Journey to The James Museum
Written by Harriet Monzon-Aguirre | December, 2021
This week we decided to skip the zoo and visit a place where myself and three little ones could marvel at realistic paintings of wildlife. Our decision led us on a journey to The James Museum of Western & Wildlife Art, and what a magnificent journey it turned out to be.
The Arroyo and Waterfall, The James Museum
It was Tuesday when the kids and I headed to St. Petersburg. We parked in the conveniently located garage above the museum, made our way down the elevator to the front entrance, bought our tickets, and went inside clad with stickers and masks. I must say The James Museum is stunning. I immediately felt a change of energy entering this building. We forgot about the hustle of the city and felt at ease as we were welcomed by the cascading waterfall and smooth sandstone walls. The interior features and aesthetics evoke canyons and arid creeks. Within this space called the Arroyo, you are transported to the American Southwest.
We headed to the second floor. I steered the kids (strollers are allowed; bags must be worn either from the front or on one shoulder) to the Warhol exhibit. We had planned to capitalize on the opportunity to attend the screen-printing workshop taking place until January 9th, but unfortunately I did not read the fine print about limited spaces. Although this event is open to all ages, it is probably for the best that I did not take an eager toddler, a 4 3/4, and 6 1/2 year old into the smaller workspace to learn a new skill without additional assistance. So rather than screen printing, I was guided by the children around the rest of the museum.
Madeline (4 3/4) beelined for a beautiful painting in The Native Artists Gallery. When I asked her what she liked about the painting she said 'the sky and the Aurora Borealis'. There was one other paintings where she admired the Northern Lights. Madeline also really enjoyed a ceramic piece of nuzzling racoons located in The Wildlife Gallery and resisted the temptation to touch the sculpture.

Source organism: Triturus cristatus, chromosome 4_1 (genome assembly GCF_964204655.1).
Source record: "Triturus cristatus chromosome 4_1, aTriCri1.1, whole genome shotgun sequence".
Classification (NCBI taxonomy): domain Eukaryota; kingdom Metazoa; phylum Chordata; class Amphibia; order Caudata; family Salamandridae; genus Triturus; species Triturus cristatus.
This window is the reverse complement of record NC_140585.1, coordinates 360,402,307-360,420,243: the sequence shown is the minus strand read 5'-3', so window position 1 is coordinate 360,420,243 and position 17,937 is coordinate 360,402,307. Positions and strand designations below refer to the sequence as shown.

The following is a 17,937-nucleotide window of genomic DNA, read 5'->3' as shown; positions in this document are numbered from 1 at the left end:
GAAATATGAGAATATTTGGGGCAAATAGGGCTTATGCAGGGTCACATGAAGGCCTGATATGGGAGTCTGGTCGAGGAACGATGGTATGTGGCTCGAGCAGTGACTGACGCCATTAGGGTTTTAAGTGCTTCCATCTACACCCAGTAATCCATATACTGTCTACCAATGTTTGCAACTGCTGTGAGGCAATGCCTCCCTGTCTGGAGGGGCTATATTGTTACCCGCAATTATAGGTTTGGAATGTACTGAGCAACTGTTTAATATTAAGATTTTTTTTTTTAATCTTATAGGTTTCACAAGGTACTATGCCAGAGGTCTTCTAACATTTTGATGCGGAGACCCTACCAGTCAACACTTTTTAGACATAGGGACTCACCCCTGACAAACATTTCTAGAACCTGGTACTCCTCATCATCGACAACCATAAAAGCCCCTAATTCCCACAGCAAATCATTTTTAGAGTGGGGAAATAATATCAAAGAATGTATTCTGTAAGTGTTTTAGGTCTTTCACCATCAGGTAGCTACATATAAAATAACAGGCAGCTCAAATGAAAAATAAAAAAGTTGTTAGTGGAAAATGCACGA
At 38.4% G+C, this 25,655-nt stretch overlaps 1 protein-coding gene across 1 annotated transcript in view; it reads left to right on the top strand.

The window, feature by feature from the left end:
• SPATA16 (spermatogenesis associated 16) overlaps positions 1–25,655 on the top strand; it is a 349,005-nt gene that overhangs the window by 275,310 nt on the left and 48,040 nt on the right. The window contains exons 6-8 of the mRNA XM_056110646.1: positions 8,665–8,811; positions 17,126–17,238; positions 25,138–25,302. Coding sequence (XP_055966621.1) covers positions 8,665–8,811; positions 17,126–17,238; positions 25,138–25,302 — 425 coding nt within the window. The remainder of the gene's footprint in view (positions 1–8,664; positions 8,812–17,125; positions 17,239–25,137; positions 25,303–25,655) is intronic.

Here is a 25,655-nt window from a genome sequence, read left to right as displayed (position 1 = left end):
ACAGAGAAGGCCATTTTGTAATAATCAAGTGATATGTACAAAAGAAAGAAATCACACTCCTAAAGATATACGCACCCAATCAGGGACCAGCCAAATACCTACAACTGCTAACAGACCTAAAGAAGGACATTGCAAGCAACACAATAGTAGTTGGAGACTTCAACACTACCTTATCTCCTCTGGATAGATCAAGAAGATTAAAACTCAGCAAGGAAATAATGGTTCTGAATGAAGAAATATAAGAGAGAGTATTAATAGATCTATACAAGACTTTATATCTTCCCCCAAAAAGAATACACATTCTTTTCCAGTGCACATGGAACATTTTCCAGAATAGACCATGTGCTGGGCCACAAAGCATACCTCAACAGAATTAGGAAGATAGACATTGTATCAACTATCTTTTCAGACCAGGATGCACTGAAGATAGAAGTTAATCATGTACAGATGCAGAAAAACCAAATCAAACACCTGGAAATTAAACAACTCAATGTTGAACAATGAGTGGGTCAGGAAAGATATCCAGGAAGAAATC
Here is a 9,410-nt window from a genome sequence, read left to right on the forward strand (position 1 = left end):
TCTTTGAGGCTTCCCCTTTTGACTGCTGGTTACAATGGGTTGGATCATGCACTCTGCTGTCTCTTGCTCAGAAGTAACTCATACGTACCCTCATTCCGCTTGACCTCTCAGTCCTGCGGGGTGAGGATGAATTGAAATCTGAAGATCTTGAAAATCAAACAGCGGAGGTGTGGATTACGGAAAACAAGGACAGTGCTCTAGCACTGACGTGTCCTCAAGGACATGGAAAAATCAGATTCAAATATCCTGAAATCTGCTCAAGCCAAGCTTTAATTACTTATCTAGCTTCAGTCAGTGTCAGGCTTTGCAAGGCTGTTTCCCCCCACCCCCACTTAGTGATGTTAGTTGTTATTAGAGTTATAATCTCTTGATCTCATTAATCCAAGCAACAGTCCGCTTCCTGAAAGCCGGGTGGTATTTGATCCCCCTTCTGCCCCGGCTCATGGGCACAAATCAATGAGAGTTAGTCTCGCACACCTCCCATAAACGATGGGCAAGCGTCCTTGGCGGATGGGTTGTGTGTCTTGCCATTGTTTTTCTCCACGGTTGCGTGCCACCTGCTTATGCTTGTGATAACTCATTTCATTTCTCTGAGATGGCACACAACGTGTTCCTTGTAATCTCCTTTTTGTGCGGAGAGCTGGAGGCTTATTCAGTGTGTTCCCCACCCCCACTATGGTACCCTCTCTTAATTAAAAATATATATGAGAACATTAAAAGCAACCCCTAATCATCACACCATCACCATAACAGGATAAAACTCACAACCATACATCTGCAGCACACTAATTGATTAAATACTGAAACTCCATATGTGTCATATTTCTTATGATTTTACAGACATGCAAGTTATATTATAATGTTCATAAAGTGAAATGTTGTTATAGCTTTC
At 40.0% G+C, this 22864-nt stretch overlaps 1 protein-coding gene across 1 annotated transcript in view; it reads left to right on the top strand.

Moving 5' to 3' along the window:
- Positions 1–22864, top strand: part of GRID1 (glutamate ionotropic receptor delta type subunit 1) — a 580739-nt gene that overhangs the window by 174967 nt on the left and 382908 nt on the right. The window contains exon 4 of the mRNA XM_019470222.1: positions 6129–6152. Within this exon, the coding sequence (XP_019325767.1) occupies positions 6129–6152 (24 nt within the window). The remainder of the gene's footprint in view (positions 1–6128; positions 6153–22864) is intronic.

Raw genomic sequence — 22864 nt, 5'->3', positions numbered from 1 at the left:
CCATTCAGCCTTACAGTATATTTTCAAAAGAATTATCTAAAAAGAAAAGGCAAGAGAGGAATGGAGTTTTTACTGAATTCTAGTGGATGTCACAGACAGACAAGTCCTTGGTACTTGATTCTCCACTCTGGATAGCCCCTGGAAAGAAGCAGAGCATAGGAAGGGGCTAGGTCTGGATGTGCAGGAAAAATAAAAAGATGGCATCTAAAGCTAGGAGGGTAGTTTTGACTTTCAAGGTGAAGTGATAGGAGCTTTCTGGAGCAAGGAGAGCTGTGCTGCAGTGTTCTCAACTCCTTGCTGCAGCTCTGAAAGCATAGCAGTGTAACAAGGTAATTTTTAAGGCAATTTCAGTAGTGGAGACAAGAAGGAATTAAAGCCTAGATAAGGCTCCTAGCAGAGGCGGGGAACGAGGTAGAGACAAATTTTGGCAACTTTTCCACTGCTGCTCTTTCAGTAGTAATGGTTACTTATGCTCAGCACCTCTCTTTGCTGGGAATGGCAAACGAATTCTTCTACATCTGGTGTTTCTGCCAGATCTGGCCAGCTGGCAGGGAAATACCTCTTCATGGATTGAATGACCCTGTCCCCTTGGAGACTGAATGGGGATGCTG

Like a barracuda or magpie, William (6 1/2) has an affinity for anything shiny, and he led us to the Jewel Box. I found it quite interesting when he remarked he was disappointed that there weren't any precious stones. Much later I thought back on his comment. Why are semi-precious stones like turquoise and garnets mainly used in Native-made jewelry but not so much diamonds, rubies, or emeralds? I suppose it is has to do with access to resources. William's one comment made me want to discover more about the amazing history of Native American jewelry: how silver came into the fold; the symbolism behind the materials used; and the ways in which different designs embody beliefs and traditions from various nations. Thank you William for keeping me engaged.
We did everything backwards because as we turned a corner and came across a screen, all three kids naturally sat down to watch the Intro film, which did not hold their attention for as long as I'd hoped. Lastly we admired realistic oil paintings of wildlife. Animals not only found in North America, but around the world. The experience was as enjoyable as seeing animals at the zoo, and Thomas the toddler was going wild.
I would like to say that I spent a lot of time admiring all parts of the museum and really got to enjoy the works in earnest, but this time around I didn't even get the chance to take photos of labels. I suppose it's a good thing because it's one more reason to return.
(Some edits have been made to the original of this post since its publication on Arts Coast Magazine)
Madeline admiring painting by Earl Bliss, 'Magic Thunder in the Northern Sky', Native Artists Gallery
Native American Jewelry from The Jewel Box of
The James Museum
William, Madeline, and Thomas watching The Intro Film at The James Museum
The James Museum of Western and Wildlife Art is located at 150 Central Ave., St. Petersburg, FL 3370